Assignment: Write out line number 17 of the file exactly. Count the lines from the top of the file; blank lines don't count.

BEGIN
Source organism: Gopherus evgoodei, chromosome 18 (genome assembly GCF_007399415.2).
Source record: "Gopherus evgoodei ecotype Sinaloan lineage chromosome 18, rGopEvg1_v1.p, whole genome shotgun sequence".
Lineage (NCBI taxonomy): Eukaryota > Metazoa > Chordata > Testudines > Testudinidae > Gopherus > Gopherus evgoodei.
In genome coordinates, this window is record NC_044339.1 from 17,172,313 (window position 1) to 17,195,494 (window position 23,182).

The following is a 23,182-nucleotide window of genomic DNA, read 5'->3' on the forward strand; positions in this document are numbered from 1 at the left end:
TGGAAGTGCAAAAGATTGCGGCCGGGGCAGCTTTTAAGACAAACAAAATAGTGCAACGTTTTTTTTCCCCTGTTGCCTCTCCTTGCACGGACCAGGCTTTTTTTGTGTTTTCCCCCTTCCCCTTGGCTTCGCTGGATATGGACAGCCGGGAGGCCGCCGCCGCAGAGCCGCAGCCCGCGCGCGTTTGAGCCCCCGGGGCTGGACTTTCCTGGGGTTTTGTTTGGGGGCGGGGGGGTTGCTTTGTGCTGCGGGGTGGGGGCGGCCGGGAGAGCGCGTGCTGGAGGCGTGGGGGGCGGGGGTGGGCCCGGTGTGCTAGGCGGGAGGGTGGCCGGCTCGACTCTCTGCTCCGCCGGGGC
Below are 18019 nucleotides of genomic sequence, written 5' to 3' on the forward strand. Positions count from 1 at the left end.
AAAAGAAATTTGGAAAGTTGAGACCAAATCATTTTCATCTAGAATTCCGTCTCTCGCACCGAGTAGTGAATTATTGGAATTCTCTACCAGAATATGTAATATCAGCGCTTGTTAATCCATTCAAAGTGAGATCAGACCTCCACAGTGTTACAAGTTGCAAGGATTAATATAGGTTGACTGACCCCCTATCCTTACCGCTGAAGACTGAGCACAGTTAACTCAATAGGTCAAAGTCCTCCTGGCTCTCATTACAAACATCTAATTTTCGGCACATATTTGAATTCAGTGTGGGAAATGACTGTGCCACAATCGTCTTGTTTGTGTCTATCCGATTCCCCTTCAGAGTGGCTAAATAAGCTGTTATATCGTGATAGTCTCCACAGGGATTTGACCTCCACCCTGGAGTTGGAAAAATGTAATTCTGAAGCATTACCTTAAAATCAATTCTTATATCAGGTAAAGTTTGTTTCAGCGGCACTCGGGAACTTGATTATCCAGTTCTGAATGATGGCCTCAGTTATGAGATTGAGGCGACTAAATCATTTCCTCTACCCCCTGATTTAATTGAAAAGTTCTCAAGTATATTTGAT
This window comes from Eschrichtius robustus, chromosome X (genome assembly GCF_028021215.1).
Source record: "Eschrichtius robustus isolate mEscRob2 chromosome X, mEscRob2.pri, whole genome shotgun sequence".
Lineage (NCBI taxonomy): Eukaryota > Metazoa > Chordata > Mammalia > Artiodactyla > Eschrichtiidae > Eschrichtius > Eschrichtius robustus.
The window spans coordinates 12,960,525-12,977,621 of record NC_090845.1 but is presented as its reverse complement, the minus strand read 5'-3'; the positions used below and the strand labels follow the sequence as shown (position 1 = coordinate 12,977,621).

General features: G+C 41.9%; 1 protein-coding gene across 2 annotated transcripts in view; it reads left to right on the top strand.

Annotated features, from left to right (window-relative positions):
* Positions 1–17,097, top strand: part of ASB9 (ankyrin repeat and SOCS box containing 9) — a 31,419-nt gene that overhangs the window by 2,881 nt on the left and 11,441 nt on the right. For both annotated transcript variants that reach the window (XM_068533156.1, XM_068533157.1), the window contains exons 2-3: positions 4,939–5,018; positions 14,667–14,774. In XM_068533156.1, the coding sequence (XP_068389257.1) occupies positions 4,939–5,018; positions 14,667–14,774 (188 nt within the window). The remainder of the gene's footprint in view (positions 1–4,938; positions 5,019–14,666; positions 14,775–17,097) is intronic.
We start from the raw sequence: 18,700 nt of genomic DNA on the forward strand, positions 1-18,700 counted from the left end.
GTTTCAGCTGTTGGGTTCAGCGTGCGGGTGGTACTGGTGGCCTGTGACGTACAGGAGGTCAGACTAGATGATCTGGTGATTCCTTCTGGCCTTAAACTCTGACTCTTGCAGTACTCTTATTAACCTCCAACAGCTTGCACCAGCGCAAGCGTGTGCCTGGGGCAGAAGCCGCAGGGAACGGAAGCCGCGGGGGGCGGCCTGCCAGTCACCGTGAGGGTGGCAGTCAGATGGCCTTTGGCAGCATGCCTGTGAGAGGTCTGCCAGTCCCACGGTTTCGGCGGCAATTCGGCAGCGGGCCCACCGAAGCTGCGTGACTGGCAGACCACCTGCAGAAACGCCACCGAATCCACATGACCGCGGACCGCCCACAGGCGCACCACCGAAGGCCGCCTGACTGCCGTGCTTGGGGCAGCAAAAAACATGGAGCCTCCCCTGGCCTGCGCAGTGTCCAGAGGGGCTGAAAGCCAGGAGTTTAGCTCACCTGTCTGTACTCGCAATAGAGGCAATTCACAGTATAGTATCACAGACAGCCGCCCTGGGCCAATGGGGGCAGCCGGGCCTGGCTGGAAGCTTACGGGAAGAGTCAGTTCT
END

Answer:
GTTTCAGCTGTTGGGTTCAGCGTGCGGGTGGTACTGGTGGCCTGTGACGTACAGGAGGTCAGACTAGATGATCTGGTGATTCCTTCTGGCCTTAAACTCTGACTCTTGCAGTACTCTTATTAACCTCCAACAGCTTGCACCAGCGCAAGCGTGTGCCTGGGGCAGAAGCCGCAGGGAACGGAAGCCGCGGGGGGCGGCCTGCCAGTCACCGTGAGGGTGGCAGTCAGATGGCCTTTGGCAGCATGCCTGTGAGAGGTCTGCCAGTCCCACGGTTTCGGCGGCAATTCGGCAGCGGGCCCACCGAAGCTGCGTGACTGGCAGACCACCTGCAGAAACGCCACCGAATCCACATGACCGCGGACCGCCCACAGGCGCACCACCGAAGGCCGCCTGACTGCCGTGCTTGGGGCAGCAAAAAACATGGAGCCTCCCCTGGCCTGCGCAGTGTCCAGAGGGGCTGAAAGCCAGGAGTTTAGCTCACCTGTCTGTACTCGCAATAGAGGCAATTCACAGTATAGTATCACAGACAGCCGCCCTGGGCCAATGGGGGCAGCCGGGCCTGGCTGGAAGCTTACGGGAAGAGTCAGTTCT